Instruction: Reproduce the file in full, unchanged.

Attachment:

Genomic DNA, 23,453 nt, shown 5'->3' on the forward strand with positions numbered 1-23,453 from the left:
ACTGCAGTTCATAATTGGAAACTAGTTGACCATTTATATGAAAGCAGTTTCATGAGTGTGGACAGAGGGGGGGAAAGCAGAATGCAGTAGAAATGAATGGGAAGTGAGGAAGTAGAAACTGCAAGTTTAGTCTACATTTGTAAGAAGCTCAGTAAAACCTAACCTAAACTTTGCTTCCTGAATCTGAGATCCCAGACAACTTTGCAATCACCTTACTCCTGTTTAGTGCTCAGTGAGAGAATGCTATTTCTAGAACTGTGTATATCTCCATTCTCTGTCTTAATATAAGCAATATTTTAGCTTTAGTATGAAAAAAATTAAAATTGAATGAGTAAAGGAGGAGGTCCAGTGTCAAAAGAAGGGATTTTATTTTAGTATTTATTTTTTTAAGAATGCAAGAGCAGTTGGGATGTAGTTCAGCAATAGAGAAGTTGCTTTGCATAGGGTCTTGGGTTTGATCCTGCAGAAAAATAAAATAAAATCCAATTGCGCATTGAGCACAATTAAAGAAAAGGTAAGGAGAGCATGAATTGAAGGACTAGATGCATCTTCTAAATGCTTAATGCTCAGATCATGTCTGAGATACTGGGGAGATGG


Genomic DNA, 23,453 nt, shown 5'->3' on the forward strand with positions numbered 1-23,453 from the left:
ACTGCAGTTCATAATTGGAAACTAGTTGACCATTTATATGAAAGCAGTTTCATGAGTGTGGACAGAGGGGGGGAAAGCAGAATGCAGTAGAAATGAATGGGAAGTGAGGAAGTAGAAACTGCAAGTTTAGTCTACATTTGTAAGAAGCTCAGTAAAACCTAACCTAAACTTTGCTTCCTGAATCTGAGATCCCAGACAACTTTGCAATCACCTTACTCCTGTTTAGTGCTCAGTGAGAGAATGCTATTTCTAGAACTGTGTATATCTCCATTCTCTGTCTTAATATAAGCAATATTTTAGCTTTAGTATGAAAAAAATTAAAATTGAATGAGTAAAGGAGGAGGTCCAGTGTCAAAAGAAGGGATTTTATTTTAGTATTTATTTTTTTAAGAATGCAAGAGCAGTTGGGATGTAGTTCAGCAATAGAGAAGTTGCTTTGCATAGGGTCTTGGGTTTGATCCTGCAGAAAAATAAAATAAAATCCAATTGCGCATTGAGCACAATTAAAGAAAAGGTAAGGAGAGCATGAATTGAAGGACTAGATGCATCTTCTAAATGCTTAATGCTCAGATCATGTCTGAGATACTGGGGAGATGG